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Madagascar spiders “stitch” leaves together to make traps for hunting prey

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When we think of spiders, we most often picture webs of cobwebs that they use to capture their prey. Now, new research published in Ecology and Evolution reveals another surprising way a spider uses its thread—one species in Madagascar has been observed sewing leaves together to create a trap in which it traps a frog.

The unusual sight was an accidental discovery made by a team of researchers conducting ecological studies in Madagascar. One morning, after completing a bird count in Ambodiala, they spotted a spider (Sparassidae, Damastes sp.) feeding on a frog. Invertebrates preying on vertebrates is not unheard of, but the researchers believe their report is one of only two to describe such predation in Madagascar.

The same type of spider has also been spotted on three other occasions, mostly in vanilla plantations across the region. Most interestingly, all the spiders have been spotted either near or inside a hiding place of leaves “stitched” with thread. The shelters are partially open on one side, making them look like cool hiding places for the frogs, warmed by the Madagascar sun, who have no idea that a spider is lurking inside.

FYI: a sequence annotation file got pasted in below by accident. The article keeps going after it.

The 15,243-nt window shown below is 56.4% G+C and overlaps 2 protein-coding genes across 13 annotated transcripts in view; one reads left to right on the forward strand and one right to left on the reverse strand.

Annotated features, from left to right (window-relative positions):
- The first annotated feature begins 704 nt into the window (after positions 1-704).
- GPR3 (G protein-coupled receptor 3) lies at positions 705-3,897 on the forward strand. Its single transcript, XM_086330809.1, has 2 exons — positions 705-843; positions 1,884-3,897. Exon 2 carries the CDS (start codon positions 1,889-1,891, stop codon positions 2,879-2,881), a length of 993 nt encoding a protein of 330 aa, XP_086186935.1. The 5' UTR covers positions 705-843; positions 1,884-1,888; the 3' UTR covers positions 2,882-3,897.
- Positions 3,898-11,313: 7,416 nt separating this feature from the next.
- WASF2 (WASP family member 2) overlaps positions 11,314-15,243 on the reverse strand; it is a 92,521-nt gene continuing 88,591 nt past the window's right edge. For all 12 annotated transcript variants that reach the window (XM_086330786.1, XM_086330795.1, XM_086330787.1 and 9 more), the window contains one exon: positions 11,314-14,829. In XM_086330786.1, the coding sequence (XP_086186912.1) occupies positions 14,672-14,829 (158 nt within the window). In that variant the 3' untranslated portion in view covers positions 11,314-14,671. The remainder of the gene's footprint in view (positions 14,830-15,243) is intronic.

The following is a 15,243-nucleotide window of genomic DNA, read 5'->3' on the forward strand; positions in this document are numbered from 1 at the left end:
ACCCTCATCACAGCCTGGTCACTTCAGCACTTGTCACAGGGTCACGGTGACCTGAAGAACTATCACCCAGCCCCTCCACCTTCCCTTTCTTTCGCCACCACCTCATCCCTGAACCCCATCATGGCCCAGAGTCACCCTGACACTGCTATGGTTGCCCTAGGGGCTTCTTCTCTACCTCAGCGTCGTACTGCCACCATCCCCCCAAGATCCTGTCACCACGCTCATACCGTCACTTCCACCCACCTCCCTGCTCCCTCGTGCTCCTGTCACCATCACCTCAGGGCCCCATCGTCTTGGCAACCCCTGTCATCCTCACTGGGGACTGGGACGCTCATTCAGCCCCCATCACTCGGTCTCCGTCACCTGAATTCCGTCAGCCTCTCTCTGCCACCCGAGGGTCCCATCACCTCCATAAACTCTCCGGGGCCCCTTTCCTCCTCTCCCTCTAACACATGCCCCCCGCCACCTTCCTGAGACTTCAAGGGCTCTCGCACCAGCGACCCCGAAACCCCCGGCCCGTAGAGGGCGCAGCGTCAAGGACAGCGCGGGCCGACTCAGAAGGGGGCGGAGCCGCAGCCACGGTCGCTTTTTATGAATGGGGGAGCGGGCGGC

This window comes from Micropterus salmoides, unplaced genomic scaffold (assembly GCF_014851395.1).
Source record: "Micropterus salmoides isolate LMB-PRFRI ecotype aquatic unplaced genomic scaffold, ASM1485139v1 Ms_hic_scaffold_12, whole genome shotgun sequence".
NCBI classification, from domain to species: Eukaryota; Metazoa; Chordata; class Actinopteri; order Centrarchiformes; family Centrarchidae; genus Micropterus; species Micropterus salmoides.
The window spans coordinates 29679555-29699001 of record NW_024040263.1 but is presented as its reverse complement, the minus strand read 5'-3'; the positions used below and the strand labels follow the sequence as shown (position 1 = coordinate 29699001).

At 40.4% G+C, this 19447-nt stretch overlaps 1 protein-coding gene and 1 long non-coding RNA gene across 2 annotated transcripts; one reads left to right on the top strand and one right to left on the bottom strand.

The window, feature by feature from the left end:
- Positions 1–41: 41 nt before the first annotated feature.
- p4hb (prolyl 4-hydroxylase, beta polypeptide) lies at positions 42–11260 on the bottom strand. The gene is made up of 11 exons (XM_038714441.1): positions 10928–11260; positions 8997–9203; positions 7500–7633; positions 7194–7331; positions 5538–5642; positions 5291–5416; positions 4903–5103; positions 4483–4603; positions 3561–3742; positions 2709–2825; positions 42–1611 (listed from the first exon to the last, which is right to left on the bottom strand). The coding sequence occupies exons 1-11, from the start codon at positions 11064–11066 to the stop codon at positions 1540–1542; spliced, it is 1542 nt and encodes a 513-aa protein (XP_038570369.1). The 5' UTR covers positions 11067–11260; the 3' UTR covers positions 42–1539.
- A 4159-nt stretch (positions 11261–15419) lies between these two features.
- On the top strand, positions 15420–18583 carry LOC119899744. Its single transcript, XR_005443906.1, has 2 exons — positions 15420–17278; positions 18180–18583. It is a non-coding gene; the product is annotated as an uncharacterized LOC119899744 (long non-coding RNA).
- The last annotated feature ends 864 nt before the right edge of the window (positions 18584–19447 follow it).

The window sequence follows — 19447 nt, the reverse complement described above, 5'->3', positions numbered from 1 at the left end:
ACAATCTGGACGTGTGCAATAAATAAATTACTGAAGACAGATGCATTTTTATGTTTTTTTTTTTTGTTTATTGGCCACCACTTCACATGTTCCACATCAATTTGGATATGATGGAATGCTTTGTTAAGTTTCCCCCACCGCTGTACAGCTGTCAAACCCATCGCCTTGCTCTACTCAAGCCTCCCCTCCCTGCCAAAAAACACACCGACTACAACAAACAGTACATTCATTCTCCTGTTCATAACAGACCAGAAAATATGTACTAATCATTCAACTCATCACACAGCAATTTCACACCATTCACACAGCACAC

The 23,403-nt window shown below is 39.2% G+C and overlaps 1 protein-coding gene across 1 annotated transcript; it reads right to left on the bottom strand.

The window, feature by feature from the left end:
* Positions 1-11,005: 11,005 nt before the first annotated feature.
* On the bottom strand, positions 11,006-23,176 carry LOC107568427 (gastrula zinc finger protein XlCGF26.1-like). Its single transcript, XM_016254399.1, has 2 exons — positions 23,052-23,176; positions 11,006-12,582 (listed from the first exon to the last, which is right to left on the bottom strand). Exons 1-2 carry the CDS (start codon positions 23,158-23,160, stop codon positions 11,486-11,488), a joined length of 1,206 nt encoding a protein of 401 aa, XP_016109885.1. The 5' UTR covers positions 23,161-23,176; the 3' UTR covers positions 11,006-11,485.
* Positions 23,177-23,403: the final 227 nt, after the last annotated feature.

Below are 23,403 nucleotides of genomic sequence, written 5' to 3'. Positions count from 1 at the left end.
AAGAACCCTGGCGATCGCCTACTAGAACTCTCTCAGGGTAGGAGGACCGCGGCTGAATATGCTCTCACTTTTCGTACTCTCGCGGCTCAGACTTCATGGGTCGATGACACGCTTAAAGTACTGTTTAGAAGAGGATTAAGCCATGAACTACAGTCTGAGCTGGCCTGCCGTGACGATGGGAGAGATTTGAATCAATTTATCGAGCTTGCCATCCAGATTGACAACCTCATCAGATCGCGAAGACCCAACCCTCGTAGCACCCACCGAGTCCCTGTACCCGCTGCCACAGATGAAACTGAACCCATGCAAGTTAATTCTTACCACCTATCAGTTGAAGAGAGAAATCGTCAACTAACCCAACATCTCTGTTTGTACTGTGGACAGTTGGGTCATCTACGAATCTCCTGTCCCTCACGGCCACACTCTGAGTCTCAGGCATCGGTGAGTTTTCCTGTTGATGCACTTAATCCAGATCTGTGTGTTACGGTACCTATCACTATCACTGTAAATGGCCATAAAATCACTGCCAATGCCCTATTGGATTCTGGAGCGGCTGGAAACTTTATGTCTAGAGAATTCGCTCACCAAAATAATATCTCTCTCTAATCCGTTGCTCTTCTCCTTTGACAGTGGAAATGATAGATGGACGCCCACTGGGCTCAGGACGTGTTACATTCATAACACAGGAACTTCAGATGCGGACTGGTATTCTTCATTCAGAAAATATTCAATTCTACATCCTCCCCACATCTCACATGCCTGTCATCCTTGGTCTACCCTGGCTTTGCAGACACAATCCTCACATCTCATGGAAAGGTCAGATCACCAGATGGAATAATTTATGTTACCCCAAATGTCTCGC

The first spider found eating a frog retreats back into its leafy hiding place as researchers approach to take a photo. The remaining spiders are either near or still in similar leaf shelters. They do not seem to show a preference for certain tree species, as the leaves of various trees have been used in the crafts of creating such hiding places. What connects them, however, is that they are all “stitched” to each other with the silk thread of the spiders.

 “When temperatures rise, frogs seek shade and hide away from the ground, which spiders provide in the form of shelter,” the authors wrote in their paper. “Frogs may select the seemingly protected traps in an attempt to hide from other predators, such as birds that scan the vegetation for prey … We hypothesize that amphibians may not only be opportunistic, indiscriminate or accidental prey, but rather purposefully exploited food source of spiders Damastes sp.”

The researchers acknowledge the study’s limitations, as only one observation was made of a spider feeding on a frog. They also note that large prey such as a frog are more easily spotted by the human eye and should not be taken as evidence that this is a common behavior. However, the behavior of spiders that “sewing” leaves to create shelter is impressive.

Photo: Seemingly peaceful cool shelters turn out to be a trap for some animals. Photo: Thio R Fulgence et al (2020), Ecology and Evolution

Source: IFLScience – Madagascan Spider Observed Sewing Leaves Together To Create Tempting Trap For Frogs

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